In a recent World Wildlife Fund report, it was estimated that a 50% production increase will be required to feed a global population of almost 10 billion people by 2050. According to the same current population growth statistics, in a country like South Africa alone, it will be required to feed an estimated population of over 70 million people by that date.
This implies a contingent minimum food production increase of 4% a year (in South Africa). Across the African continent (and, in fact, the world at large), the prevailing consensus is that incremental but consistent changes in production mechanisms are urgently required to address this.
Cherry Irrigation recently hosted an information day with industry players to address these issues and look at practical and realistic solutions and alternatives to dealing with food security issues. Representatives of many of our company’s key industry partners (innovative agri-irrigation companies and tech startups such as Netafim SA, Grundfos SA and Resurgence Technologies) painted an encouraging picture of a landscape in flux.
The field is currently driven by innovators and visionaries who, like ourselves, share a solutions-driven mindset. Their collective mandate is to help agriculturalists save on natural resources (power, water, etc. as well as to leverage valuable field data more effectively.
In addition, the day’s keynote speaker, veteran political analyst and journalist Max du Preez, spoke with cautious optimism about South Africa’s current political landscape. As with many other African countries, where our own company footprint is growing in countries such as Namibia and Angola, Du Preez intimated that he believes decisive political leadership can drive things forward and in the right direction. Du Preez stated that in the South African scenario, President Cyril Ramaphosa has the capability, expertise and support to drive positive change, stating: “I believe we will see a complete reorientation of political power in South Africa. We have a few key role-players who have to take a stand now.”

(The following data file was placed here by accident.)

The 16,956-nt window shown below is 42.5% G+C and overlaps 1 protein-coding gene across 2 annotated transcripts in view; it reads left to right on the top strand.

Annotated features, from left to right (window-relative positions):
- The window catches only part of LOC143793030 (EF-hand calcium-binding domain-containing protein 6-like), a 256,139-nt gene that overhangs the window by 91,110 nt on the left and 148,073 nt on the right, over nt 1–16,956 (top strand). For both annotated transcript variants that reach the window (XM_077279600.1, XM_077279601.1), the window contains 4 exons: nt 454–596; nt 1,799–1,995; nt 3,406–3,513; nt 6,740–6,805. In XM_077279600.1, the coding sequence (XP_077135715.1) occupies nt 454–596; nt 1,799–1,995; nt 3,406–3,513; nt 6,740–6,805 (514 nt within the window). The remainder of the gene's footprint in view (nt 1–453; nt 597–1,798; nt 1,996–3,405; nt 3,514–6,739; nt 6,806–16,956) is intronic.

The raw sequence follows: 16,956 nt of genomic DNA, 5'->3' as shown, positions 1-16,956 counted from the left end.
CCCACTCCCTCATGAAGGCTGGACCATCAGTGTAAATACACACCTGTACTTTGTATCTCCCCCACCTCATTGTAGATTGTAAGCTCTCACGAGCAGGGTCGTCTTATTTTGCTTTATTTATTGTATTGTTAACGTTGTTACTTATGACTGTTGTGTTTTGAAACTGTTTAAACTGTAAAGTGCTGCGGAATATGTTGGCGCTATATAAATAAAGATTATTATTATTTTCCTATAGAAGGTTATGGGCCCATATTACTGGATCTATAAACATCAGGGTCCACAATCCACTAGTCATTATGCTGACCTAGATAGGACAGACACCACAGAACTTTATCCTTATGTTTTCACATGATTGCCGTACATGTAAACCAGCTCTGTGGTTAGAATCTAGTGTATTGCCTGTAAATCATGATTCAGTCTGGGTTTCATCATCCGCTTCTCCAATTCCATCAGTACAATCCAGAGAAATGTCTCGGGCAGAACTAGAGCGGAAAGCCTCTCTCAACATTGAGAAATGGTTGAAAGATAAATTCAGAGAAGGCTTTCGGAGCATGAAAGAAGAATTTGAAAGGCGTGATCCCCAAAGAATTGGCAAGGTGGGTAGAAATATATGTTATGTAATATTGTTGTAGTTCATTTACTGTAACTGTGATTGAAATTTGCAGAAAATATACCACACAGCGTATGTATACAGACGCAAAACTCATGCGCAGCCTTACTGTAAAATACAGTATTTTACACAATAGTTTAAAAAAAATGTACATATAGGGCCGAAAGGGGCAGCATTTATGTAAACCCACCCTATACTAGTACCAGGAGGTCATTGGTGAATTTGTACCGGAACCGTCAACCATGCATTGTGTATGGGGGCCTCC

In many other SADEC countries, political stability and economic prosperity have aided positive change in the agriculture sector, and while every country in Africa may have a slightly different set of environmental and socio-economic circumstances, globally we face the same basic challenges.
Food systems are under severe pressure. There are several primary causes, including rising populations, a growing middle class, urbanisation and of course the global climate crisis (droughts, floods, rising temperatures, etc.). Mounting drought and desertification issues cause particularly major challenges for the agri-irrigation sector in Sub-Sahara Africa, where Cherry Irrigation does much of its field work.
According to the WWF’s report, issued last month, “Water constraints are exacerbated by rampant invasive alien vegetation and high rates of top-soil loss, resulting in an increase in farming on marginal land. This is in turn associated with increasing environmental impacts and land degradation, including soil erosion and the loss of soil fertility.”
Other issues around food security include low productivity (due to damaged crops and limited access to the right tools, systems and skills) and inadequate storage and distribution channels for fresh goods. In many countries, including our own, legislative red tape also prevents access to markets or the adequate or effective development of potential markets before it’s too late. The production of cannabis and hemp in South Africa is a good example, where, if we don’t move forward quickly, we will get left behind other countries in Africa and the rest of the world that are moving apace.
We therefore find ourselves in a challenging landscape. Yet at Cherry Irrigation we prefer to see challenges as opportunities. Agriculture is the largest employment sector in the world, providing livelihoods for 40% of today’s global population. It is the largest source of income and jobs for poor rural households. So, if it’s done right (and it can be), the sector has incredible potential to feed and employ many more successfully than it does at present.
As the speakers at our info day were able to prove, the tools and resources exist to take the industry forward. Through regenerative farming, crop diversification, investing in high-value crops, tracking and measuring valuable field data with smart-tech innovations, as well as using the technology and equipment available in clever, targeted ways, the future of farming looks green – not grey.
But we also need to maintain a committed and optimistic mindset to drive positive change.
By making incremental but valuable adaptations to how we farm and cultivate crops, by adopting a learning and adaptive mindset and through partnering with the right people, incredible things can be achieved – and are already being achieved.
The future is indeed being made now. Let’s make it happen right, together.
Source of statistics: org.za/our_research/publications/?27341/agri-food-systems-facts-and-futures